In politics, the old adage “having a seat at the table” is often used to refer to those in positions of power, influence and policy making. This poster exhibit highlights a few of the women who have held political office and had “a seat at the table” in decision making for the Commonwealth.
This exhibit tells the stories of freshmen year from participants in a student success intiative, WKU Freshmen Guided Pathway (FGP). This cohort of first-time, full-time students who graduated from one of five high schools in Warren County represent the typical WKU freshman in terms of academic achievement prior to admission and their demographic makeup.
FGP assists students as they negotiate the often difficult affective and academic shifts between high school and college. Learn more about the program in this exhibit, presented by the Kelly M. Burch Institute for Transformative Practices in Higher Education, Office of Strategic Communications and Marketing, the College of Education and Behavioral Sciences, the WKU Center for Literacy, and the Kentucky Museum.
Gazing Deeply showcases how WKU’s backyard—the unique landscape of Mammoth Cave—is being studied, interpreted, and inspiring action on environmental change. Coinciding with the UNESCO Conservation of Fragile Karst Resources: A Workshop on Sustainability and Community and Earth Day’s 50th anniversary in 2020, this exhibition is a collaborative effort between arts and science faculty and students that highlights one of the most well-known and vital natural landscapes in the world.
History suggests that as “big business” started to take hold in the late 1800s, women became more involved in business and working outside the home. However, few women owned companies. Those that did were in industries centered on women, such as home goods, apparel, or personal care.
Today, women own only 40% of businesses in the U.S., making Carrie Burnam Taylor’s business of the early 20th century that much more impressive. Curated with Dr. Carrie Cox, this exhibit will explore Taylor's life and work, displaying three of her dresses, two coats, two bodices, and various undergarments recently conserved thanks to our Adopt-an-Artifact program.
This exhibit primarily focuses on the role of writing in two early urban societies, Mesopotamia and Egypt. The artifacts are roughly 4,300 to 3,000 years old. In the 19th century, museums and libraries throughout the Western world acquired cultural artifacts from ancient Egypt and Mesopotamia, often from a desire to connect with what they considered the origins of Western civilization or Biblical History.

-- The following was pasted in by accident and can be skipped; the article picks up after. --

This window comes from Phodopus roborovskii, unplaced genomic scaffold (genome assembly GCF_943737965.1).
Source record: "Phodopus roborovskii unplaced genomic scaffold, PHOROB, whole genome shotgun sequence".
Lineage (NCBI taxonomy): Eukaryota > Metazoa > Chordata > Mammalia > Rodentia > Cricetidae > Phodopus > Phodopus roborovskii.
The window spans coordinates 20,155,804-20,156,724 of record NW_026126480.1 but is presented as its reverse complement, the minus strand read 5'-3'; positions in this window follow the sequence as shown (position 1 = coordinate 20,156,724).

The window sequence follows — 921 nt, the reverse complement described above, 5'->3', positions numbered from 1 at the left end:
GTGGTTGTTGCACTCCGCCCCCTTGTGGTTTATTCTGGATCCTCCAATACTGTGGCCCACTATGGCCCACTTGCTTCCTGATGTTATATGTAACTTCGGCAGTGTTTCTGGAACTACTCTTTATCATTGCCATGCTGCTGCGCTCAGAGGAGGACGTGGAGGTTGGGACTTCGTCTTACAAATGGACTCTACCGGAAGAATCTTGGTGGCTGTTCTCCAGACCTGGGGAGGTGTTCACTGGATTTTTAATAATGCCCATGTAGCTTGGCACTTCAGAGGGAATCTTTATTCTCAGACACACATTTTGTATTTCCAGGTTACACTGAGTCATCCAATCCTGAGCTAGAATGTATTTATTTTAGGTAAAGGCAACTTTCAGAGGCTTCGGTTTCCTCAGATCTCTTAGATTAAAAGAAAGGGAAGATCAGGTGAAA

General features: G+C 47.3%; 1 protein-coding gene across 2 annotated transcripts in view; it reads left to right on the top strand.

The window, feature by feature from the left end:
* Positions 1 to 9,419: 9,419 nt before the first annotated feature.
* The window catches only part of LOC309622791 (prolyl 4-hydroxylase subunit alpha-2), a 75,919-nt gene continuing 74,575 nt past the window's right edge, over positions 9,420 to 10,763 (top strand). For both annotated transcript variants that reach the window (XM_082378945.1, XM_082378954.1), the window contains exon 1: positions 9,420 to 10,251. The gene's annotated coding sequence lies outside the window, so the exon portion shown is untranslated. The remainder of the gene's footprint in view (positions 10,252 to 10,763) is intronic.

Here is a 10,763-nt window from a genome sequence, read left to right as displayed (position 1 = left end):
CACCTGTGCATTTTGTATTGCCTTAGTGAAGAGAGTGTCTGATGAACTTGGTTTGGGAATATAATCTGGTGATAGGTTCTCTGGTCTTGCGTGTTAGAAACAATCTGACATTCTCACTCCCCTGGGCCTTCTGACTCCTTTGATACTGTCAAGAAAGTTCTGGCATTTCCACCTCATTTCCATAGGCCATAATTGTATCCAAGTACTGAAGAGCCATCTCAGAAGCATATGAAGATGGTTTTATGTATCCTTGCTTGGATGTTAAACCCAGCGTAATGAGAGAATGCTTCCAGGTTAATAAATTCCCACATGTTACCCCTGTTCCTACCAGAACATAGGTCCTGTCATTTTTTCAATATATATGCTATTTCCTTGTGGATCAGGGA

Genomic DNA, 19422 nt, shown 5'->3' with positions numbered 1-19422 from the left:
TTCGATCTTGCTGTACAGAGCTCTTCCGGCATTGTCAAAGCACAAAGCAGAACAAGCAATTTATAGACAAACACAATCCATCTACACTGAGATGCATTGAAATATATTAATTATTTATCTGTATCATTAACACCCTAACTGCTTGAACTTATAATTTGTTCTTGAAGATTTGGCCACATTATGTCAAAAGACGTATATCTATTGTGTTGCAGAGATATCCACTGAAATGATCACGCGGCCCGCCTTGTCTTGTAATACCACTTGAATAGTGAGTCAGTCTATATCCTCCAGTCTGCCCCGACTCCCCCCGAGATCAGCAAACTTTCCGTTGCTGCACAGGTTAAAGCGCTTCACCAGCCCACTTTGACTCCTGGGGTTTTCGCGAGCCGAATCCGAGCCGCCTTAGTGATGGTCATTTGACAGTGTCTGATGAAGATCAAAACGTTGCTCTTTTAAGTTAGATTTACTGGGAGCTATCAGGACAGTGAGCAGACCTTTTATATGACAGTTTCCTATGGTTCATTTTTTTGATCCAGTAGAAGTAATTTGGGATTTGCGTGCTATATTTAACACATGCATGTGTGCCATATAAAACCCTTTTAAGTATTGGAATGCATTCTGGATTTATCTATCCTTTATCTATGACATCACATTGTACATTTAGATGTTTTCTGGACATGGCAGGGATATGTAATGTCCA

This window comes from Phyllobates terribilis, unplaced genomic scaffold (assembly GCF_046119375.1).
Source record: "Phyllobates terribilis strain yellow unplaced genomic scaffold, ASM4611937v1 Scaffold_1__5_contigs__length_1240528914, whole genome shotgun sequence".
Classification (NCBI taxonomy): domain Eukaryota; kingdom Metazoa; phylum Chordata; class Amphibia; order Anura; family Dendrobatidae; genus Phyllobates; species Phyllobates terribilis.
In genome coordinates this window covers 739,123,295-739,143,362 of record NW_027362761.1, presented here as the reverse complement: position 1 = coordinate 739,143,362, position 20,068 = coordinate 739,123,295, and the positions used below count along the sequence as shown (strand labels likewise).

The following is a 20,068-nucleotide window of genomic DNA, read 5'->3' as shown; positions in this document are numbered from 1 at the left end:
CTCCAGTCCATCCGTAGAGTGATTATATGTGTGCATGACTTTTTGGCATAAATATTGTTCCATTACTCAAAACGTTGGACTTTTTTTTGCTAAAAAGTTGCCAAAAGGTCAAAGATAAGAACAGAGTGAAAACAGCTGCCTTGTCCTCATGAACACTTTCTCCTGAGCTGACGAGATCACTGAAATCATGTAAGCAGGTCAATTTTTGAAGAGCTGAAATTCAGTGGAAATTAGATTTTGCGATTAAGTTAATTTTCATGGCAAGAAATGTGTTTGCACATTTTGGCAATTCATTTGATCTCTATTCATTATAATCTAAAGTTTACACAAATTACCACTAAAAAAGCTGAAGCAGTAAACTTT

Jab White is a creative producer, author, and owner of Creative Motivations, LLC. Raised in Harlem's Manhattanville Projects, until old enough to appreciate the differences in right and wrong. Boyd's bi-racial background is credited for his increased sense of pride, self-respect, self-esteem, and self-appreciation; all are key to one’s personal growth and development. During this luncheon, he will share his story and how he survived. Lunch will be provided.
Did you know Afro-Latinos make up significant shares of the population in some corners of Latin America? A strong African influence saturates music, dance, the arts, literature, speech forms, and religious practices in Latin America and the Caribbean. Whether you're a native Spanish speaker or you re learning Spanish, please join us as we learn about Afro Latinx cultural contributions!
Jab White is a creative producer, author and owner of Creative Motivations, LLC. Raised in Harlem's Manhattanville Projects, until old enough to appreciate the differences in right and wrong. Boyd's bi-racial background is credited for his increased sense of pride, self-respect, self-esteem, and self-appreciation; all are key to one’s personal growth and development. Boyd survived several years of incarceration to walk the stage with an associate degree in Business Administration (SKYCTC), followed by his Bachelor's in Communication (University of Louisville). His keynote will address his newest documentary work, “We Matter”
Sponsored by the Intercultural Student Engagement Center